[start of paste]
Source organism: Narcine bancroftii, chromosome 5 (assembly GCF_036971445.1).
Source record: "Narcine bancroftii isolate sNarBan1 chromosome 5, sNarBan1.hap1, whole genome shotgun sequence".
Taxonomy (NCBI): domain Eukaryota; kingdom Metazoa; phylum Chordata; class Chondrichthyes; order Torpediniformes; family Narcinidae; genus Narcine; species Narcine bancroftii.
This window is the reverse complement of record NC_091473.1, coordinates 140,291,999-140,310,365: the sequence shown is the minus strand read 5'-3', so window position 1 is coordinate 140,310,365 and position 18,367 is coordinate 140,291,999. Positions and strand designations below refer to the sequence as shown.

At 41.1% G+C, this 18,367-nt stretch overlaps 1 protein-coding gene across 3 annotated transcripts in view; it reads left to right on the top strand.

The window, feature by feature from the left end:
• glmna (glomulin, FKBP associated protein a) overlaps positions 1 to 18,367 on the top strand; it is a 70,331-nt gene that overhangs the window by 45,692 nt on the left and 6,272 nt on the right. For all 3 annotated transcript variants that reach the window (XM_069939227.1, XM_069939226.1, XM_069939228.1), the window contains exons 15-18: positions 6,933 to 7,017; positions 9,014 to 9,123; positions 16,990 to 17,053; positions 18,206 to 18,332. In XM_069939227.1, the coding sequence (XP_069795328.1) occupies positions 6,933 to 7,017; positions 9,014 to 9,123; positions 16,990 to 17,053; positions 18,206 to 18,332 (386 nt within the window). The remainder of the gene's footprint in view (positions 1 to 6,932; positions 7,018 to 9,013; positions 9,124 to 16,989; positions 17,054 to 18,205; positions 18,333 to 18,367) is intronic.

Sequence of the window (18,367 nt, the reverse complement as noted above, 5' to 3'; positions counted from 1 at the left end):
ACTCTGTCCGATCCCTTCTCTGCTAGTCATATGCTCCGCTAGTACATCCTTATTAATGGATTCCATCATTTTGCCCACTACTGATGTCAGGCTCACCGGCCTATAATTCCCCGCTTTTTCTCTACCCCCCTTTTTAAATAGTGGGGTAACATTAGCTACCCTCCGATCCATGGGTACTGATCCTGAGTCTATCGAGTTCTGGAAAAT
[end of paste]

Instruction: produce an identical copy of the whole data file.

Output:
Source organism: Narcine bancroftii, chromosome 5 (assembly GCF_036971445.1).
Source record: "Narcine bancroftii isolate sNarBan1 chromosome 5, sNarBan1.hap1, whole genome shotgun sequence".
Taxonomy (NCBI): domain Eukaryota; kingdom Metazoa; phylum Chordata; class Chondrichthyes; order Torpediniformes; family Narcinidae; genus Narcine; species Narcine bancroftii.
This window is the reverse complement of record NC_091473.1, coordinates 140,291,999-140,310,365: the sequence shown is the minus strand read 5'-3', so window position 1 is coordinate 140,310,365 and position 18,367 is coordinate 140,291,999. Positions and strand designations below refer to the sequence as shown.

At 41.1% G+C, this 18,367-nt stretch overlaps 1 protein-coding gene across 3 annotated transcripts in view; it reads left to right on the top strand.

The window, feature by feature from the left end:
• glmna (glomulin, FKBP associated protein a) overlaps positions 1 to 18,367 on the top strand; it is a 70,331-nt gene that overhangs the window by 45,692 nt on the left and 6,272 nt on the right. For all 3 annotated transcript variants that reach the window (XM_069939227.1, XM_069939226.1, XM_069939228.1), the window contains exons 15-18: positions 6,933 to 7,017; positions 9,014 to 9,123; positions 16,990 to 17,053; positions 18,206 to 18,332. In XM_069939227.1, the coding sequence (XP_069795328.1) occupies positions 6,933 to 7,017; positions 9,014 to 9,123; positions 16,990 to 17,053; positions 18,206 to 18,332 (386 nt within the window). The remainder of the gene's footprint in view (positions 1 to 6,932; positions 7,018 to 9,013; positions 9,124 to 16,989; positions 17,054 to 18,205; positions 18,333 to 18,367) is intronic.

Sequence of the window (18,367 nt, the reverse complement as noted above, 5' to 3'; positions counted from 1 at the left end):
ACTCTGTCCGATCCCTTCTCTGCTAGTCATATGCTCCGCTAGTACATCCTTATTAATGGATTCCATCATTTTGCCCACTACTGATGTCAGGCTCACCGGCCTATAATTCCCCGCTTTTTCTCTACCCCCCTTTTTAAATAGTGGGGTAACATTAGCTACCCTCCGATCCATGGGTACTGATCCTGAGTCTATCGAGTTCTGGAAAAT